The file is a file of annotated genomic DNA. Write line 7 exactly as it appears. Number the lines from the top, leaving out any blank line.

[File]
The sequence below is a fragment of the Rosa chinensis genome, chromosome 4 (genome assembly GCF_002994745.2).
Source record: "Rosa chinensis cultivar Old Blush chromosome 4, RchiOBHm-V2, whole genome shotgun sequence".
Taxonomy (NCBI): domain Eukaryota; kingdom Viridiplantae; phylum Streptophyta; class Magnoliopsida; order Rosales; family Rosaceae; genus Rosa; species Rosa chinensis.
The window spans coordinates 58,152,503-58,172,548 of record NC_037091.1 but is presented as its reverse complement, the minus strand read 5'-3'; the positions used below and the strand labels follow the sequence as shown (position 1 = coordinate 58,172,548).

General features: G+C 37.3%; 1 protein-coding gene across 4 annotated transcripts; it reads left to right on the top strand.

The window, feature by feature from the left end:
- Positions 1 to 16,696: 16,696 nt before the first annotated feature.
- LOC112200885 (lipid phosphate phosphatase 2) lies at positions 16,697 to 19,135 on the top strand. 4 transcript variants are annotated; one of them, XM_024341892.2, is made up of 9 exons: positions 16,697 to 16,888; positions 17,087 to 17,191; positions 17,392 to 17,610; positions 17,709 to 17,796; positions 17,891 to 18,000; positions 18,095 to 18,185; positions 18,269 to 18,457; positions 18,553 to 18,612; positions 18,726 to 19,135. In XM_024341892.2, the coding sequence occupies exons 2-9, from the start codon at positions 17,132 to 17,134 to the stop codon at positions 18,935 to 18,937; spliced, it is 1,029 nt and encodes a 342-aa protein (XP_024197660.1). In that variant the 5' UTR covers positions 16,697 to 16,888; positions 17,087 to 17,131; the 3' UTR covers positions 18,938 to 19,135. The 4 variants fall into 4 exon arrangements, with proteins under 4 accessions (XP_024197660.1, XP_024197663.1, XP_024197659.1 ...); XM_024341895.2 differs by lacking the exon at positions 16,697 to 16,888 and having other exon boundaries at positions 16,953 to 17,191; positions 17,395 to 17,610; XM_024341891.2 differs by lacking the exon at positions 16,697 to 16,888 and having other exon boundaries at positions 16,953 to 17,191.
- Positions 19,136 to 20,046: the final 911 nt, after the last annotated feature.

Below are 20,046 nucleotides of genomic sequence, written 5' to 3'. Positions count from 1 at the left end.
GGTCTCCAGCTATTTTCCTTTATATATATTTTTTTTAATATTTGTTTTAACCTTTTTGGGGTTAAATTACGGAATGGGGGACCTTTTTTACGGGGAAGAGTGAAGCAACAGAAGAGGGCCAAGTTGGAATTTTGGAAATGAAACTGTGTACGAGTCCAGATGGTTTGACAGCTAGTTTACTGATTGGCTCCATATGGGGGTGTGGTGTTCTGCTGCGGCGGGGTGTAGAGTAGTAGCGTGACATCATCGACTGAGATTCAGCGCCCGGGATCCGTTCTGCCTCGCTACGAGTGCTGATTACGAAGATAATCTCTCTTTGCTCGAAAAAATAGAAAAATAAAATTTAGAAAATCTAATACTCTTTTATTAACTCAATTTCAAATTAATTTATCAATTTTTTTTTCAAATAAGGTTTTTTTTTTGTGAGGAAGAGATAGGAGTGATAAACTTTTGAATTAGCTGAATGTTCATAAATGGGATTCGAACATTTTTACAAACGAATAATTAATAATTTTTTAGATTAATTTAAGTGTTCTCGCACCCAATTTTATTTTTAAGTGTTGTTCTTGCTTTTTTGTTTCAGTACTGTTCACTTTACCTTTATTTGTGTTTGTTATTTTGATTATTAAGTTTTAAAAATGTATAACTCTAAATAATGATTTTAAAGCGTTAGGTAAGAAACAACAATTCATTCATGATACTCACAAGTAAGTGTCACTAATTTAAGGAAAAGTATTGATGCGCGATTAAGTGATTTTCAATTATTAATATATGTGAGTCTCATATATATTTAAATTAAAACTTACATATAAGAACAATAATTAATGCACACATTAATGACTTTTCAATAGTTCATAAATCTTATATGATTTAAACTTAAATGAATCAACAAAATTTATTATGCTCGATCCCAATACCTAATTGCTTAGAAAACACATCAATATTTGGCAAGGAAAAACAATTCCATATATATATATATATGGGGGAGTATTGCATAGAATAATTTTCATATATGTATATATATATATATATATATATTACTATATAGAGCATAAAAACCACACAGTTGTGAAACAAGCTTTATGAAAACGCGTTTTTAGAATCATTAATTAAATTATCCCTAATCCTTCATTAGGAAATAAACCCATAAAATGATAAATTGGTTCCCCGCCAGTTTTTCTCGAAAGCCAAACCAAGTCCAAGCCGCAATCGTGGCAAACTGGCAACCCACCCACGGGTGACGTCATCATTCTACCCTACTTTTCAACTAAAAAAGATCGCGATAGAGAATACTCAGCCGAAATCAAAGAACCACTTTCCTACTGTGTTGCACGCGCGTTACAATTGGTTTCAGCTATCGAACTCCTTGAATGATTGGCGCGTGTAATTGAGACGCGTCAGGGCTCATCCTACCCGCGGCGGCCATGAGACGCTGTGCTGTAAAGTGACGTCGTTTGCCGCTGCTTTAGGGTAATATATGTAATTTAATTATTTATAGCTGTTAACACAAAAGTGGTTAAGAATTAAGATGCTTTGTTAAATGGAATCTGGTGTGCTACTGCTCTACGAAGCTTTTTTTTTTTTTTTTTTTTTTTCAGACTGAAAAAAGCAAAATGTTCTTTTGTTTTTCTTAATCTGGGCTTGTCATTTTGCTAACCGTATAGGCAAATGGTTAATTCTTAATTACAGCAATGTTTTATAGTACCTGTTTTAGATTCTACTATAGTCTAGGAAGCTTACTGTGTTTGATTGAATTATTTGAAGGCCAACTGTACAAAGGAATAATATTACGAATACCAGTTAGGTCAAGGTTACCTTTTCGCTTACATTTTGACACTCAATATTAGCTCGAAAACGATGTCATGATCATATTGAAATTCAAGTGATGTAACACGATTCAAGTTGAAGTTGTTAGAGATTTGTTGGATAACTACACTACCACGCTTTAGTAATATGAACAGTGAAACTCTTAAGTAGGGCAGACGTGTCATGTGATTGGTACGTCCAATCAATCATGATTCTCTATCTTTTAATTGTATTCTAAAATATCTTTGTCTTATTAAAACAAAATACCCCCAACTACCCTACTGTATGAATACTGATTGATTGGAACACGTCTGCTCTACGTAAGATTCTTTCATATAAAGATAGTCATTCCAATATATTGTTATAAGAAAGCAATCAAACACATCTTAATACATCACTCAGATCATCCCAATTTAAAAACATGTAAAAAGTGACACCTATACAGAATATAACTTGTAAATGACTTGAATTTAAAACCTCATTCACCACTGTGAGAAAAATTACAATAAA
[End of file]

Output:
- Positions 1 to 16,696: 16,696 nt before the first annotated feature.